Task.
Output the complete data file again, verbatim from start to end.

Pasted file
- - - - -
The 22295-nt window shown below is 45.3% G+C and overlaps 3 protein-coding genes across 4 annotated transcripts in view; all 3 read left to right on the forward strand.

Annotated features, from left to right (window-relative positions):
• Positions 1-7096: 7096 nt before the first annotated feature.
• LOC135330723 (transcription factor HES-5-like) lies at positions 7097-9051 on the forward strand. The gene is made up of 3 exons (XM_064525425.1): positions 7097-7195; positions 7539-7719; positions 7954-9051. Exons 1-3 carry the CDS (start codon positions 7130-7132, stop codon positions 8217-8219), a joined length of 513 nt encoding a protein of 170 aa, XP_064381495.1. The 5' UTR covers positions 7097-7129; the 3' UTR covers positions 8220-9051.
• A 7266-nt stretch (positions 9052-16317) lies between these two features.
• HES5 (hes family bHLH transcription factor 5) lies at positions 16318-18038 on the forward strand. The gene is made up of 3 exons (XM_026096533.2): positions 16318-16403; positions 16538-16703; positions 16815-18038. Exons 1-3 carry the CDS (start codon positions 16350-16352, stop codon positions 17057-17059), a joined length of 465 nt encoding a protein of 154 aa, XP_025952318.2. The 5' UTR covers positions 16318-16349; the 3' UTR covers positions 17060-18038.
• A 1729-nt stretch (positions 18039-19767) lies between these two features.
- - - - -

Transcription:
The 22295-nt window shown below is 45.3% G+C and overlaps 3 protein-coding genes across 4 annotated transcripts in view; all 3 read left to right on the forward strand.

Annotated features, from left to right (window-relative positions):
• Positions 1-7096: 7096 nt before the first annotated feature.
• LOC135330723 (transcription factor HES-5-like) lies at positions 7097-9051 on the forward strand. The gene is made up of 3 exons (XM_064525425.1): positions 7097-7195; positions 7539-7719; positions 7954-9051. Exons 1-3 carry the CDS (start codon positions 7130-7132, stop codon positions 8217-8219), a joined length of 513 nt encoding a protein of 170 aa, XP_064381495.1. The 5' UTR covers positions 7097-7129; the 3' UTR covers positions 8220-9051.
• A 7266-nt stretch (positions 9052-16317) lies between these two features.
• HES5 (hes family bHLH transcription factor 5) lies at positions 16318-18038 on the forward strand. The gene is made up of 3 exons (XM_026096533.2): positions 16318-16403; positions 16538-16703; positions 16815-18038. Exons 1-3 carry the CDS (start codon positions 16350-16352, stop codon positions 17057-17059), a joined length of 465 nt encoding a protein of 154 aa, XP_025952318.2. The 5' UTR covers positions 16318-16349; the 3' UTR covers positions 17060-18038.
• A 1729-nt stretch (positions 18039-19767) lies between these two features.